A photo from open sources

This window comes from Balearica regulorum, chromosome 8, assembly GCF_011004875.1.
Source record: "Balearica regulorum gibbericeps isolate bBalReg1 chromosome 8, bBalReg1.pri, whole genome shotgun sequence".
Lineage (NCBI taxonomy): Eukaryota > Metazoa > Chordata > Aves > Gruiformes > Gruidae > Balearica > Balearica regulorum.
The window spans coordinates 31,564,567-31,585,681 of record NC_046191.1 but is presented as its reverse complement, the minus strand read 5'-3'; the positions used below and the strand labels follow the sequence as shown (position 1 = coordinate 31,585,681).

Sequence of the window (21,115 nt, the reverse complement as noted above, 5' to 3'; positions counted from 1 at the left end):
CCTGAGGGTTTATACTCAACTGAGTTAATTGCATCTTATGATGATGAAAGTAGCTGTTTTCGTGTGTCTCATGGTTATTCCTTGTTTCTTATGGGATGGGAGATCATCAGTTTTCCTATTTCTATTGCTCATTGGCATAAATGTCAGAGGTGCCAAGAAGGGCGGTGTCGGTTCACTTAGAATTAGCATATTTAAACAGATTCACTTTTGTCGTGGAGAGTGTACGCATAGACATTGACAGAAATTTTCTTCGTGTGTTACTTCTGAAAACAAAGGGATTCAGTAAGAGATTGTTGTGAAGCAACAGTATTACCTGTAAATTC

Everyone knows that the herbivorous dinosaurs that inhabited millions of years ago, were the largest animals on Earth. Naturally, such huge creatures required significant the amount of food that, digesting, went out already in the form excrement. Mesozoic era in which dinosaurs existed, was very long, and the number of these giants inhabiting our planet, there were many thousands of individuals. So quite the question is natural – where did that number of biological waste left over for many years of dinosaurs? Today, the function of natural wildlife manure scavengers sell dung beetles, as well as flies. However, during the Mesozoic, these insects were still very small and with the role of natural the cleaners obviously could not cope. So who was the main the orderly of the planet? Now scientists have the answer to this question. And this answer is very unusual. After all, who would have imagined that the real dinosaur excrement vacuums were ordinary cockroaches. True, more precisely, cockroaches were not quite ordinary, and families living in the era of the Mesozoic era Blattulidae, long extinct. Specialists of the Institute of Geology Academy of Sciences of the Slovak Republic together with scientists from other countries carefully studied the petrified cockroach stuck in Amber more than 120 million years ago. The result of research was revealed that this insect lived in southern Lebanon and belonged to the family Blattulidae. A drop of amber is excellent not only the cockroach itself was preserved, but also pieces of its feces – coprolites. Using a special X-ray microtomography method scientists managed to create a three-dimensional virtual model of a frozen cockroach with its coprolites. Microparticles found in coprolites wood, similar to those particles that were found in excrement of dinosaurs. Researchers rightly suggested that the wood found came into the food of the cockroach as part of the eaten them manure dinosaurs. Insects cannot decompose wood by yourself. But scientists found fragments in the gut of a cockroach wood subjected to biochemical processing. Probably, according to Slovak scientists, wood got inside cockroaches along with the litter of herbivorous dinosaurs. Perhaps dinosaurs and cockroaches of the family Blattulidae coexisted in one period, and when the giants died out, their fate befell cockroaches as well lack of their main type of food. However, the taste for droppings the animals of the cockroaches did not dry up and after many millions of years. So, some modern species of these insects are not averse to snack feces of bats and birds.